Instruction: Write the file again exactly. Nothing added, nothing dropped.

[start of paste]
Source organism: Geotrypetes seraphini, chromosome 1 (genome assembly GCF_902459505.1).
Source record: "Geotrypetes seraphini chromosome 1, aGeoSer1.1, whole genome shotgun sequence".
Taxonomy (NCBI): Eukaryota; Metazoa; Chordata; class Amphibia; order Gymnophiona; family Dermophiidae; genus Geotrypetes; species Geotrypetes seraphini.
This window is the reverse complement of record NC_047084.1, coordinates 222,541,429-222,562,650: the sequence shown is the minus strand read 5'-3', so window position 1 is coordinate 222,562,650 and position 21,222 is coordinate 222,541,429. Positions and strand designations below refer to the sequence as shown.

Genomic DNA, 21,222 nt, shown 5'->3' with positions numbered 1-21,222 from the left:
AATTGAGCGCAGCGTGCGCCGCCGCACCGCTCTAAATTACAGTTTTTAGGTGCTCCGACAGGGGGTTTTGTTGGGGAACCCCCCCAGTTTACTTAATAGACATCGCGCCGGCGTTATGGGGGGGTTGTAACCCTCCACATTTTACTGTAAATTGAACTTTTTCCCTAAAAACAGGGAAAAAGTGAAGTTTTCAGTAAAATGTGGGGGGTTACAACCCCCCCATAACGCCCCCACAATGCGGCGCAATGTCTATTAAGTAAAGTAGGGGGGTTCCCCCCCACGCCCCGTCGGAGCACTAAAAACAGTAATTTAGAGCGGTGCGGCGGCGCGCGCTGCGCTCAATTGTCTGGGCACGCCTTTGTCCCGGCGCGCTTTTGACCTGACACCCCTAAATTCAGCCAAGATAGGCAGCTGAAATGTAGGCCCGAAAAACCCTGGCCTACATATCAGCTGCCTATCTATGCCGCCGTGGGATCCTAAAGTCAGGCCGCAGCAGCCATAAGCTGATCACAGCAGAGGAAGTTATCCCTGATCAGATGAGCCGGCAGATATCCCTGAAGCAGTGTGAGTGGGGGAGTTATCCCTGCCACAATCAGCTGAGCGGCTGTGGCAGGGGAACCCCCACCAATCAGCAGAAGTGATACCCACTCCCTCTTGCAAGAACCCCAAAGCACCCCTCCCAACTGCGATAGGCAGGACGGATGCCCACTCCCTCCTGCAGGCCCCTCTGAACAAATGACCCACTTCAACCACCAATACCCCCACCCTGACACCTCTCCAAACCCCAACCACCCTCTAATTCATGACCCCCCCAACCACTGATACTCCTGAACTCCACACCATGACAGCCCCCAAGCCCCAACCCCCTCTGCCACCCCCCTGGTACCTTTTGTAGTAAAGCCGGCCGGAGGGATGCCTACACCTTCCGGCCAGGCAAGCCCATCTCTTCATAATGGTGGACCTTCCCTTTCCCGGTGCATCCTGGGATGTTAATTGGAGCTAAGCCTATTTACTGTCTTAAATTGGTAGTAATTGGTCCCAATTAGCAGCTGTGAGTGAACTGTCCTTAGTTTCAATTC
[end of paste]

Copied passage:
Source organism: Geotrypetes seraphini, chromosome 1 (genome assembly GCF_902459505.1).
Source record: "Geotrypetes seraphini chromosome 1, aGeoSer1.1, whole genome shotgun sequence".
Taxonomy (NCBI): Eukaryota; Metazoa; Chordata; class Amphibia; order Gymnophiona; family Dermophiidae; genus Geotrypetes; species Geotrypetes seraphini.
This window is the reverse complement of record NC_047084.1, coordinates 222,541,429-222,562,650: the sequence shown is the minus strand read 5'-3', so window position 1 is coordinate 222,562,650 and position 21,222 is coordinate 222,541,429. Positions and strand designations below refer to the sequence as shown.

Genomic DNA, 21,222 nt, shown 5'->3' with positions numbered 1-21,222 from the left:
AATTGAGCGCAGCGTGCGCCGCCGCACCGCTCTAAATTACAGTTTTTAGGTGCTCCGACAGGGGGTTTTGTTGGGGAACCCCCCCAGTTTACTTAATAGACATCGCGCCGGCGTTATGGGGGGGTTGTAACCCTCCACATTTTACTGTAAATTGAACTTTTTCCCTAAAAACAGGGAAAAAGTGAAGTTTTCAGTAAAATGTGGGGGGTTACAACCCCCCCATAACGCCCCCACAATGCGGCGCAATGTCTATTAAGTAAAGTAGGGGGGTTCCCCCCCACGCCCCGTCGGAGCACTAAAAACAGTAATTTAGAGCGGTGCGGCGGCGCGCGCTGCGCTCAATTGTCTGGGCACGCCTTTGTCCCGGCGCGCTTTTGACCTGACACCCCTAAATTCAGCCAAGATAGGCAGCTGAAATGTAGGCCCGAAAAACCCTGGCCTACATATCAGCTGCCTATCTATGCCGCCGTGGGATCCTAAAGTCAGGCCGCAGCAGCCATAAGCTGATCACAGCAGAGGAAGTTATCCCTGATCAGATGAGCCGGCAGATATCCCTGAAGCAGTGTGAGTGGGGGAGTTATCCCTGCCACAATCAGCTGAGCGGCTGTGGCAGGGGAACCCCCACCAATCAGCAGAAGTGATACCCACTCCCTCTTGCAAGAACCCCAAAGCACCCCTCCCAACTGCGATAGGCAGGACGGATGCCCACTCCCTCCTGCAGGCCCCTCTGAACAAATGACCCACTTCAACCACCAATACCCCCACCCTGACACCTCTCCAAACCCCAACCACCCTCTAATTCATGACCCCCCCAACCACTGATACTCCTGAACTCCACACCATGACAGCCCCCAAGCCCCAACCCCCTCTGCCACCCCCCTGGTACCTTTTGTAGTAAAGCCGGCCGGAGGGATGCCTACACCTTCCGGCCAGGCAAGCCCATCTCTTCATAATGGTGGACCTTCCCTTTCCCGGTGCATCCTGGGATGTTAATTGGAGCTAAGCCTATTTACTGTCTTAAATTGGTAGTAATTGGTCCCAATTAGCAGCTGTGAGTGAACTGTCCTTAGTTTCAATTC